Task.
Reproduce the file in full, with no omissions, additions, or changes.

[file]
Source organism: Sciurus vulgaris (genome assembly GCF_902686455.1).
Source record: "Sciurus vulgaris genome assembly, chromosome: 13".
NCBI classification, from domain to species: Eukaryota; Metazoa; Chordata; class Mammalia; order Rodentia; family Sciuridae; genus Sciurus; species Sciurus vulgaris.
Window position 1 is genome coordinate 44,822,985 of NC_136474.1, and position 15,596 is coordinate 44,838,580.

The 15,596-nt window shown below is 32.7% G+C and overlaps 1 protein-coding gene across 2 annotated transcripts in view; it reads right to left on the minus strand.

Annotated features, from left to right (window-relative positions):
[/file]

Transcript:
Source organism: Sciurus vulgaris (genome assembly GCF_902686455.1).
Source record: "Sciurus vulgaris genome assembly, chromosome: 13".
NCBI classification, from domain to species: Eukaryota; Metazoa; Chordata; class Mammalia; order Rodentia; family Sciuridae; genus Sciurus; species Sciurus vulgaris.
Window position 1 is genome coordinate 44,822,985 of NC_136474.1, and position 15,596 is coordinate 44,838,580.

The 15,596-nt window shown below is 32.7% G+C and overlaps 1 protein-coding gene across 2 annotated transcripts in view; it reads right to left on the minus strand.

Annotated features, from left to right (window-relative positions):